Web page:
Social Distancing Part 2 - Adventures in Continuous Integration

It all sounded so simple.1 At least this is what I told myself when I decided to move off of my previous host and on to Netlify. It was going to be great - almost all of the capabilities of a VPS for free, but I didn’t have to manage it.

This kind of setup is more common these days and works well if you want to get a site up and running quickly without having to fiddle with configuring a server.2 In my case, I had this blog on DreamHost and an existing microsite (my Reverse Job Posting) over on GitHub Pages but wanted more control over things like HTTP headers and redirects.

Around that time, I watched John Wilander’s presentation from WWDC 18 and Scott Helme’s from dotSecurity 2016 and thought, ‘I can do this!’

Netlify even has a sandbox environment, called the “Playground” where you can test out rules to make sure they work. Take those rules, export them in a TOML file - Netlify’s format of choice for configuration data - upload it to a domain, and that should be it…

Not quite. Enter Content Security Policy.

In theory, the pitch for CSP is awesome. Security configuration changes that are really only a few key-value pairs. You could argue that this is overkill, that for a single page application (no, not that kind - although I do have a Service Worker) it’s needlessly complicated, but I was too far into “learning mode” to think about that, so I pressed on. Problem is, if you don’t do it correctly, parts of your site will disappear3 and you might not know until it’s live on the Internet.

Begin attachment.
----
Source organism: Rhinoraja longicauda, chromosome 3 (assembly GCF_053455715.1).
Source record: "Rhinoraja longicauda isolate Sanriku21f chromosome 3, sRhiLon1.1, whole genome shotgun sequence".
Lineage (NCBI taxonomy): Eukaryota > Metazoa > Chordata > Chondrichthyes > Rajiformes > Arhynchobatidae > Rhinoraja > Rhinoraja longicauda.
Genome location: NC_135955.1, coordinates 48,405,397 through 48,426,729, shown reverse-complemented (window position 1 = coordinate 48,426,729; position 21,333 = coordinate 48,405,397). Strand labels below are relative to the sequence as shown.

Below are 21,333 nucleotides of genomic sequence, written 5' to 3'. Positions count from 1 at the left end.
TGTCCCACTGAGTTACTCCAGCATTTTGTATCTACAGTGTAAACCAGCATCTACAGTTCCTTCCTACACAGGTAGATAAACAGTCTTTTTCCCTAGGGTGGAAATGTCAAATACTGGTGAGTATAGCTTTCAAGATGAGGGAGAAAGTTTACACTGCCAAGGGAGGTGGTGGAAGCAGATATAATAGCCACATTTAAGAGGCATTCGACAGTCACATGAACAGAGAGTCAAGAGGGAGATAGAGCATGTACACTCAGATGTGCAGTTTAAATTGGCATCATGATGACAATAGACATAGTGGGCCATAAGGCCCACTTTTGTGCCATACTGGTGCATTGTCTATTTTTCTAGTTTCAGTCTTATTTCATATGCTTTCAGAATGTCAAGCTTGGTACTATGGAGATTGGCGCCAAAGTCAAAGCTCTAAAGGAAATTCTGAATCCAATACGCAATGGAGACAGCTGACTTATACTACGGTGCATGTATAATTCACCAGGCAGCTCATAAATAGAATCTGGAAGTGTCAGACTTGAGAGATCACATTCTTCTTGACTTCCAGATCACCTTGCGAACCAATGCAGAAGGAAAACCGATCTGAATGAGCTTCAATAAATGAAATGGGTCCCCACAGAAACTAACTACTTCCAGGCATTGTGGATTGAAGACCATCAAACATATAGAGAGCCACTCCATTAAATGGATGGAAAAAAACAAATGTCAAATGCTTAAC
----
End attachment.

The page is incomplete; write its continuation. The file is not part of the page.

In the past, this wasn’t an issue for me. I ran make or rake locally, then uploaded the files and that was it. Well, in a CI scenario, that’s a problem. If, for example, I forgot to run the build task or didn’t set CSP to report-only, raw Markdown might get displayed, things wouldn’t show up, or the site would refuse to accept changes in a stylesheet.

It was infuriating.

After many false starts (my repo’s history for this time period is a mess), and sleeping on the problem for a few days, I finally got this working. Long term, this will allow me to investigate how I can use Netlify’s AWS Lambda integration to send off a tweet whenever a new post is published.4

Ambitious to be sure, especially given how much fumbling about I did at the beginning - but now I’m halfway there. That’s a win.


  1. Famous last words. 

  2. See also - GitHub Pages, Heroku, and Statically 

  3. If you have external scripts from somewhere else, but specify just the default source e.g, ‘self’ - only load scripts from my domain - no matter what you do, those other resources will refuse to load. It is possible to list a resource as ‘none’, but not loading any URLs of a given type isn’t all that common. 

  4. From what I can tell, deploying via the CI method is a requirement if you want to use functions.